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“We’re creating irreversibility in areas of global depletion. If we’re going to make it as a civilization or species, we have to change,” says Dr. Richard Oppenlander. “To move the world in the direction that’s truly more sustainable, the most efficient way possible means adopting fully organic, plant-based agricultural systems.”
Oppenlander (pronounced OPENlander, as in open your eyes) admits, “I take a hard line,” but he has reason. His exhaustively researched books “Food Choice and Sustainability” and “Comfortably Unaware” document seven areas of global depletion. “My goal was to create a platform, a timeline,” he says. And time is running out. “Tipping points have already been reached. We have 50 to 60 years of top soil use, and with climate change, we have a 50 to 75 year range before things become unbearable.”
Deforestation, climate change, fresh water shortage and other environmental arenas on the brink of global depletion share a common cause — “our food choice, specifically animal agriculture. Even if we moved to a fully plant-based diet today, 30 percent of the oceans are more acidic than they’ve been in historical times. These figures were not created by me. They came from very respected organizations, scientific organizations. I’m just the messenger.”
It’s a message not many want to hear, and one Oppenlander’s been trying to deliver for the better part of 40 years. He and his message are reaching a wider audience at last in the documentary “Cowspiracy.”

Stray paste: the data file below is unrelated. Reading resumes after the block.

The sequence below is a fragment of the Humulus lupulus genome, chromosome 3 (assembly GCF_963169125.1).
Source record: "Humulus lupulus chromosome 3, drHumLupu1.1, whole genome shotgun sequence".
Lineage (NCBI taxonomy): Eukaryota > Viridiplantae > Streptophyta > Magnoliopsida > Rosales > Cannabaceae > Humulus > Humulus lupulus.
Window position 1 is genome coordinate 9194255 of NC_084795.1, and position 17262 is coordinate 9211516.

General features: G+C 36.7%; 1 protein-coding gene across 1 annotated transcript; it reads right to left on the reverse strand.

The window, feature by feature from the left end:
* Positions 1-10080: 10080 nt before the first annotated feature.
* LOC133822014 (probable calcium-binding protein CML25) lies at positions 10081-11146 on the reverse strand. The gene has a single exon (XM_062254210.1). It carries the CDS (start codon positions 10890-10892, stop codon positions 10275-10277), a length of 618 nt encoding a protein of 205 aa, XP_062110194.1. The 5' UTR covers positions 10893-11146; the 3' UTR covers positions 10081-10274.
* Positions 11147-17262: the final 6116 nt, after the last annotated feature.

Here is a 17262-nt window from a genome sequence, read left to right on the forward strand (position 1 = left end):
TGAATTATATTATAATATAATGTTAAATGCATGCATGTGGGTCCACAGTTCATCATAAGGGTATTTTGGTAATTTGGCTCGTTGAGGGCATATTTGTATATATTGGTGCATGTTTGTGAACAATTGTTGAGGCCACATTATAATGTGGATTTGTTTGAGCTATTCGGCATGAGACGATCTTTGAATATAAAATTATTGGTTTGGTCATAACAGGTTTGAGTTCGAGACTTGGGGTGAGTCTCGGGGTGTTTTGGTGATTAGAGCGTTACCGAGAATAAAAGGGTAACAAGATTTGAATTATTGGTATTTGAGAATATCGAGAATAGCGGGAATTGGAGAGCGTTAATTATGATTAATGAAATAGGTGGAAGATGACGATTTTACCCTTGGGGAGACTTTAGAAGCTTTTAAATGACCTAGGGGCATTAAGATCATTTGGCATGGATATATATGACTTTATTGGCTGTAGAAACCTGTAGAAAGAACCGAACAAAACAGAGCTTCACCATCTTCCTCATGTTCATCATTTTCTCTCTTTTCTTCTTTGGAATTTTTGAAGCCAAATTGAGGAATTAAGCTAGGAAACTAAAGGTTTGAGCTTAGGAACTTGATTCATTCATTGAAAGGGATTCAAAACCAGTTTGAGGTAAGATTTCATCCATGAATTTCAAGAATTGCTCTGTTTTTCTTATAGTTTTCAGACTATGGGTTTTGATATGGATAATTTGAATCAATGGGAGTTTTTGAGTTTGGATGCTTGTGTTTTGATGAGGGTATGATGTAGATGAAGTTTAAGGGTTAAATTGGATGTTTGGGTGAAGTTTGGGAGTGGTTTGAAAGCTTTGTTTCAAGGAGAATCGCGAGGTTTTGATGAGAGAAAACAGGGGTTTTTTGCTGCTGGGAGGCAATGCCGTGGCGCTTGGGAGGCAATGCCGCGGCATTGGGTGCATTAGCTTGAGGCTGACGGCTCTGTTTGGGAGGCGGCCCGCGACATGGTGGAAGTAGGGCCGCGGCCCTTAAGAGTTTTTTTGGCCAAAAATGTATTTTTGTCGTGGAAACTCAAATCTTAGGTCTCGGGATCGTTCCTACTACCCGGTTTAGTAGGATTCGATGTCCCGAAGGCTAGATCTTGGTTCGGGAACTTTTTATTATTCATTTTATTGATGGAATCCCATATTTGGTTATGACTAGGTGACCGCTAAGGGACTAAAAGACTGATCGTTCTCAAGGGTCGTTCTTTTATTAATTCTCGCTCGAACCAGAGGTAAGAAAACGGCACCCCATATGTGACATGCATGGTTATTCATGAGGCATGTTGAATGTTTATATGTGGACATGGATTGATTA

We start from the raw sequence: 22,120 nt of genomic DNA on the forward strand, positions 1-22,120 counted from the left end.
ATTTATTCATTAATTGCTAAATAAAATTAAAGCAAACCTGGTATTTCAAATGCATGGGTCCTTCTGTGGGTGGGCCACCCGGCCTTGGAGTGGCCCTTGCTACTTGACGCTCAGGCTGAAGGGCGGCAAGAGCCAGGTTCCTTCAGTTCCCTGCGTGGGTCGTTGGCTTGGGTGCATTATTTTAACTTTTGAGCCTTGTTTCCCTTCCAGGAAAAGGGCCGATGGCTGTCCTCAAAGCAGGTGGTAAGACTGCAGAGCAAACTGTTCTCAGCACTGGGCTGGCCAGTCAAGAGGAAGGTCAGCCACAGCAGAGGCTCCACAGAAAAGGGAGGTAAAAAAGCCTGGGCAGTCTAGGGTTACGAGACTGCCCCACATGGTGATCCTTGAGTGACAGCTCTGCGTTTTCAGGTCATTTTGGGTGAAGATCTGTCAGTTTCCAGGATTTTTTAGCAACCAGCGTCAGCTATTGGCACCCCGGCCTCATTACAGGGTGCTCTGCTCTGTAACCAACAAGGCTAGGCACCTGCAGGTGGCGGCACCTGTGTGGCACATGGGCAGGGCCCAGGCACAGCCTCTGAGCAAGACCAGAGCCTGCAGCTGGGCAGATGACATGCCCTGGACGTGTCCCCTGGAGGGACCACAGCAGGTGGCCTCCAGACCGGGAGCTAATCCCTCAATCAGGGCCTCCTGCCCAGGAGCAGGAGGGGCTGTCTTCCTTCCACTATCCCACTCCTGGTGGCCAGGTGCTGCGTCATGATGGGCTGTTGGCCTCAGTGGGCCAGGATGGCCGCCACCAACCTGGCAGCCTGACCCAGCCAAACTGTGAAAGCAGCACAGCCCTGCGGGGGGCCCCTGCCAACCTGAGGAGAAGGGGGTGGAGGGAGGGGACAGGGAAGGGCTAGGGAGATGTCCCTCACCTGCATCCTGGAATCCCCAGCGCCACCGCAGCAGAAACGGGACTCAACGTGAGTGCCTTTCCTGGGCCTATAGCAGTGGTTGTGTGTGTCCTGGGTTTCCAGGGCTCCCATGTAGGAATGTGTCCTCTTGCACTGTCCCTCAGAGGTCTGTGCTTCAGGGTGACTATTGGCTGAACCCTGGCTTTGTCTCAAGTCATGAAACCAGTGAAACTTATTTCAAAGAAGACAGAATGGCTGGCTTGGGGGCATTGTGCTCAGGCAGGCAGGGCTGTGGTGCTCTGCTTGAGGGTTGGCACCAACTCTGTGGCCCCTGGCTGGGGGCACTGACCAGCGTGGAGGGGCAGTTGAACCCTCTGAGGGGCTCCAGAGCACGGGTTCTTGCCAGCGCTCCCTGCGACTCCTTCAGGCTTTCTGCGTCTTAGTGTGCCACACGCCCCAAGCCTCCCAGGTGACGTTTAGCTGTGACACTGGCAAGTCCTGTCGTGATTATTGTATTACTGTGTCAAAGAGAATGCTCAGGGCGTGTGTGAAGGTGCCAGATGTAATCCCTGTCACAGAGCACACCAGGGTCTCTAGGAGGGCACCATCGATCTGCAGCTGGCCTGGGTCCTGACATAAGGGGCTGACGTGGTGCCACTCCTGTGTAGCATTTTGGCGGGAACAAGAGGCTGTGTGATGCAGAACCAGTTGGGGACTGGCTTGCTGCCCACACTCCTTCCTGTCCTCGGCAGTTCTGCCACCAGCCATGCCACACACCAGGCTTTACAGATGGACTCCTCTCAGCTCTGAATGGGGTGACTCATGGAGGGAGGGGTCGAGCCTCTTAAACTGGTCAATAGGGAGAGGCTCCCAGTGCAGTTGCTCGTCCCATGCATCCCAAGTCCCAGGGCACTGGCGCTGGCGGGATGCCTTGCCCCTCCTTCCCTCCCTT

Oppenlander became uncomfortably aware of the connection between true sustainability and food choice back in dental school (dentistry’s his day job, activism’s his calling). Doing research, he saw “on a real cellular level what was accomplished in a negative or positive sense through nutrient intake.” The nutrients in a plant-based diet could heal you. Other foods would trigger cancer cell growth. Oppenheimer went vegan.
He began to understand the issue on an ever-larger scale. Thanks to his wife Jill, he realized how food choice feeds animal abuse. And as awareness grew about the enormity of climate change, he saw how adopting a vegan diet could pull the world back from the brink of global depletion.
“We look to our leaders for change. I thought someone else was managing this for us,” he says. If only. “But there are so many systems entrenched right now, powerful organizations — the meat, dairy and fishing industries. All of them form a difficult nucleus to break apart to create change, to allow change to occur.”
So he started on his own, sharing his concerns about our food choices and their global implications with friends, his community. He’s been taking his message to a growing audience, and hopes that “Cowspiracy” generates not just uncomfortable awareness, but action and answers. “Awareness is increasing, programs are being created, businesses are incorporating this more, but it’s not being made quick enough to push us on the correct timeline to become sustainable.”
Oppenlander still believes it’s up to national if not global policymakers to pave the way for real change. “They can’t just put this on the back burner.”
You can’t either. Meatless Monday helps, but Oppenlander doesn’t want people crapping out on the planet the other six days of the week. We don’t have that kind of time. “It’s hard to change our food preferences,” Oppenlander concedes. “But we have to start looking beyond self. We’re not the only thing that lives on earth.”
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